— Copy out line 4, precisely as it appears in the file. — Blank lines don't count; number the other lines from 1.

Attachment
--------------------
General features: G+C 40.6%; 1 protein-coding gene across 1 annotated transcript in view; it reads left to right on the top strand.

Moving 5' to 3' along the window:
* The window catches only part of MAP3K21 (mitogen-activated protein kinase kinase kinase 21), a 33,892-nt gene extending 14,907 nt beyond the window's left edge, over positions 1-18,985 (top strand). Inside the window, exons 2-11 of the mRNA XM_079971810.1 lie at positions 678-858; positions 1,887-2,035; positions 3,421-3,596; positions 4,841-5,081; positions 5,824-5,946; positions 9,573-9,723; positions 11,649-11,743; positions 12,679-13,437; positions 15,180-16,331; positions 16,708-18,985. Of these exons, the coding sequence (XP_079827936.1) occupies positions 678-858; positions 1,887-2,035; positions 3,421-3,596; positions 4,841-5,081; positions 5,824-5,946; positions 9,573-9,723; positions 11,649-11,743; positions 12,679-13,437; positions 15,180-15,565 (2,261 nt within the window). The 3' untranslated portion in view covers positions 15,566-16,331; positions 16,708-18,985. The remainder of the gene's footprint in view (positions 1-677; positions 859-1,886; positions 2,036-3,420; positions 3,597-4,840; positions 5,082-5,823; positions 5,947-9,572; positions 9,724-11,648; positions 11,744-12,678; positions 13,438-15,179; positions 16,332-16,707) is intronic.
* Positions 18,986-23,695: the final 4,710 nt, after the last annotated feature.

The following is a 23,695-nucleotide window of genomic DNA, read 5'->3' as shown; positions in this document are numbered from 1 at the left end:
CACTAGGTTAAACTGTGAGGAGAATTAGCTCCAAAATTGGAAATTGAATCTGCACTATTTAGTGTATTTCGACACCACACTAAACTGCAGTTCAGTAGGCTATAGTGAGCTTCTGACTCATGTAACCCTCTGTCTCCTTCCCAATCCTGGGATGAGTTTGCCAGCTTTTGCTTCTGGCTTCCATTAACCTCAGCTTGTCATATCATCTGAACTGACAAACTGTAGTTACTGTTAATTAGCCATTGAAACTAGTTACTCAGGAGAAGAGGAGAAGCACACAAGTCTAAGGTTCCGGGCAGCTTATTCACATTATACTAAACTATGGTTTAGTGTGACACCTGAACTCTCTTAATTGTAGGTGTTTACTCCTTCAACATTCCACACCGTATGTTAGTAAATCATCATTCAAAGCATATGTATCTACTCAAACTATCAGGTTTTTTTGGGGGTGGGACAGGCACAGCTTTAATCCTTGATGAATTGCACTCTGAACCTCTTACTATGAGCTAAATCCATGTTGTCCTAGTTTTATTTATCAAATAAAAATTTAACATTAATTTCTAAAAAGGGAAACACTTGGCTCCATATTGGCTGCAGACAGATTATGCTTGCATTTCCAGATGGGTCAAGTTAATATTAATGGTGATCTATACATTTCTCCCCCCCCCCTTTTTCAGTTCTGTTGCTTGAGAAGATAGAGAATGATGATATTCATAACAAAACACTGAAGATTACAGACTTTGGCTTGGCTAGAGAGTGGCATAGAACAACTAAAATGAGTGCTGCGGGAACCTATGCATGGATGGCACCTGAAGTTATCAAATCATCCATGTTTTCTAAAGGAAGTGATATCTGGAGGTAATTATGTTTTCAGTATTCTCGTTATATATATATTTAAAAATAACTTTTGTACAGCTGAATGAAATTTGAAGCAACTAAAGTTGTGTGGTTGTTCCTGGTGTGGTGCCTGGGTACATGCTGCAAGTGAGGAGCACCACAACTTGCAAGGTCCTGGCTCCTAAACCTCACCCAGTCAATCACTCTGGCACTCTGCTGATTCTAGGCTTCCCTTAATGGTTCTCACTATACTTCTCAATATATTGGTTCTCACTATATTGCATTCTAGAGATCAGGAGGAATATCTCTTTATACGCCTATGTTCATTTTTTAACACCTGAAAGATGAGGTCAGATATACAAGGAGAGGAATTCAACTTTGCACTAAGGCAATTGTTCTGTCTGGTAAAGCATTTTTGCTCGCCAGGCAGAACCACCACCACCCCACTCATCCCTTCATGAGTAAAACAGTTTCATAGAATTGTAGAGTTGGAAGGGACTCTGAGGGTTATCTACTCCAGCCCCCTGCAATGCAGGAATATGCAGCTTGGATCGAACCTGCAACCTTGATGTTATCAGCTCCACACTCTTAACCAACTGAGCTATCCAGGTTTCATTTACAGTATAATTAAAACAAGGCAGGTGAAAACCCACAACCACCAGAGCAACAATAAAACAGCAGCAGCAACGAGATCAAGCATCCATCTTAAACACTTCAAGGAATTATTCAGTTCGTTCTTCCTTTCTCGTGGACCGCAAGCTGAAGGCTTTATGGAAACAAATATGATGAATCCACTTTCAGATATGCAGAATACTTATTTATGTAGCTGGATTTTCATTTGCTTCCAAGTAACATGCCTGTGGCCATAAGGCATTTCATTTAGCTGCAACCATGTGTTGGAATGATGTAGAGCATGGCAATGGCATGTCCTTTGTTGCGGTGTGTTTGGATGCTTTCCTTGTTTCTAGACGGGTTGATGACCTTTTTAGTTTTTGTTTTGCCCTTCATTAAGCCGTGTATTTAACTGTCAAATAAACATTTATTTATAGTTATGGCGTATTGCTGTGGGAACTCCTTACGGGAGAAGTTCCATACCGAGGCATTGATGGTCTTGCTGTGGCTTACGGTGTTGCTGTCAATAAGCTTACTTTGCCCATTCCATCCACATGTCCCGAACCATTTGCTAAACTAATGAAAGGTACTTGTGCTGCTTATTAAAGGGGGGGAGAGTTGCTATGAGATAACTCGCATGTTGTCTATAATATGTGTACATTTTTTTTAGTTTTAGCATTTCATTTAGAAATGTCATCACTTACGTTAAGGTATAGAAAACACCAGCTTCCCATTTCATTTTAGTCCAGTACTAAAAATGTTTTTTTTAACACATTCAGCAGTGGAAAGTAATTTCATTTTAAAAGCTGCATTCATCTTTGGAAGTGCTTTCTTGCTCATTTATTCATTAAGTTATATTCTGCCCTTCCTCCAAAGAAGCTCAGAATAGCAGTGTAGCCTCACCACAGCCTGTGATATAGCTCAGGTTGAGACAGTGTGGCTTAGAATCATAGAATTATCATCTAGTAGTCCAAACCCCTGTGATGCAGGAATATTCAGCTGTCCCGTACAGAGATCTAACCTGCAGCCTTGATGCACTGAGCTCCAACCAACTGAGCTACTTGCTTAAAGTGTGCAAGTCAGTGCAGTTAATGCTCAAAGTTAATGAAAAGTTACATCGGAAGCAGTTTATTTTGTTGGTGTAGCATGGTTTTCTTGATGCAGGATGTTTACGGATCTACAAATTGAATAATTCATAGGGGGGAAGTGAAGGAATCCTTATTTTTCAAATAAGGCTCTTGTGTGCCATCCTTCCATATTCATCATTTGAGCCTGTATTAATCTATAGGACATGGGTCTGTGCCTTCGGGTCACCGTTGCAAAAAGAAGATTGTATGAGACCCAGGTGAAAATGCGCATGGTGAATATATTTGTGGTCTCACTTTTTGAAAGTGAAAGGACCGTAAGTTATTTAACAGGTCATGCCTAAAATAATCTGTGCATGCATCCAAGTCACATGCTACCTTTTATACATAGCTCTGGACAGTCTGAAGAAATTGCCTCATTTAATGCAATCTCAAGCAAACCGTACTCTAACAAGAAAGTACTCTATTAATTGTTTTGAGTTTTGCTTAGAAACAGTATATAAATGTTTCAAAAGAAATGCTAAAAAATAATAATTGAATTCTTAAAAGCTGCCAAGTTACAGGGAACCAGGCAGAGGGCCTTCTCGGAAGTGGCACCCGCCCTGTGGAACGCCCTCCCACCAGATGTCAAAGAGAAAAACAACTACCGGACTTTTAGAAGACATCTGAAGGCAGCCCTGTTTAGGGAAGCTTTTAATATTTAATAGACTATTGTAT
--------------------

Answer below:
* Positions 18,986-23,695: the final 4,710 nt, after the last annotated feature.